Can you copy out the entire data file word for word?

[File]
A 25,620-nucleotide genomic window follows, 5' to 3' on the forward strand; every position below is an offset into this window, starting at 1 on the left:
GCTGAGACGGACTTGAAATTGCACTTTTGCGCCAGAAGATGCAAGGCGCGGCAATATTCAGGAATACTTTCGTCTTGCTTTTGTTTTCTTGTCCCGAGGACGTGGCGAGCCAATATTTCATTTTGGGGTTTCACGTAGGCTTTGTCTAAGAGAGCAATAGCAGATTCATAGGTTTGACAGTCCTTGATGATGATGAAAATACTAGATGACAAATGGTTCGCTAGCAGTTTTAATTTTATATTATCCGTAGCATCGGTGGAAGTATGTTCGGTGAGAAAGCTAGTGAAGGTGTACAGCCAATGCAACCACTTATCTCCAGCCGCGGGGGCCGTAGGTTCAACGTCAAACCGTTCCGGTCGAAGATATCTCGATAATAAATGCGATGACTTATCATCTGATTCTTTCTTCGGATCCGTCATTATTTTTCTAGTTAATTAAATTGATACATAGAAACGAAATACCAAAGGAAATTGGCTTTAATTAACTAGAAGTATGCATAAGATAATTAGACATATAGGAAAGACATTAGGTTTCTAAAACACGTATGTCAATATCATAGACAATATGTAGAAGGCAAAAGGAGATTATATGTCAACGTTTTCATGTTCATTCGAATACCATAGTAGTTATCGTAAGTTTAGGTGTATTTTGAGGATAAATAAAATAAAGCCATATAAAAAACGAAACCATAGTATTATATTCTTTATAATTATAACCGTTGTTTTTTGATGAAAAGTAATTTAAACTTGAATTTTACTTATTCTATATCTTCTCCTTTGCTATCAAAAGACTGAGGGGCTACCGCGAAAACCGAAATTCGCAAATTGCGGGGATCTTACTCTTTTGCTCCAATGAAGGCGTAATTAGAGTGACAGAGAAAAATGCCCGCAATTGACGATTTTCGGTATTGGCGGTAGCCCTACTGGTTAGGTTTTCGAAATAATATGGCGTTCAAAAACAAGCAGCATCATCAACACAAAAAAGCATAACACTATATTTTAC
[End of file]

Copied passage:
A 25,620-nucleotide genomic window follows, 5' to 3' on the forward strand; every position below is an offset into this window, starting at 1 on the left:
GCTGAGACGGACTTGAAATTGCACTTTTGCGCCAGAAGATGCAAGGCGCGGCAATATTCAGGAATACTTTCGTCTTGCTTTTGTTTTCTTGTCCCGAGGACGTGGCGAGCCAATATTTCATTTTGGGGTTTCACGTAGGCTTTGTCTAAGAGAGCAATAGCAGATTCATAGGTTTGACAGTCCTTGATGATGATGAAAATACTAGATGACAAATGGTTCGCTAGCAGTTTTAATTTTATATTATCCGTAGCATCGGTGGAAGTATGTTCGGTGAGAAAGCTAGTGAAGGTGTACAGCCAATGCAACCACTTATCTCCAGCCGCGGGGGCCGTAGGTTCAACGTCAAACCGTTCCGGTCGAAGATATCTCGATAATAAATGCGATGACTTATCATCTGATTCTTTCTTCGGATCCGTCATTATTTTTCTAGTTAATTAAATTGATACATAGAAACGAAATACCAAAGGAAATTGGCTTTAATTAACTAGAAGTATGCATAAGATAATTAGACATATAGGAAAGACATTAGGTTTCTAAAACACGTATGTCAATATCATAGACAATATGTAGAAGGCAAAAGGAGATTATATGTCAACGTTTTCATGTTCATTCGAATACCATAGTAGTTATCGTAAGTTTAGGTGTATTTTGAGGATAAATAAAATAAAGCCATATAAAAAACGAAACCATAGTATTATATTCTTTATAATTATAACCGTTGTTTTTTGATGAAAAGTAATTTAAACTTGAATTTTACTTATTCTATATCTTCTCCTTTGCTATCAAAAGACTGAGGGGCTACCGCGAAAACCGAAATTCGCAAATTGCGGGGATCTTACTCTTTTGCTCCAATGAAGGCGTAATTAGAGTGACAGAGAAAAATGCCCGCAATTGACGATTTTCGGTATTGGCGGTAGCCCTACTGGTTAGGTTTTCGAAATAATATGGCGTTCAAAAACAAGCAGCATCATCAACACAAAAAAGCATAACACTATATTTTAC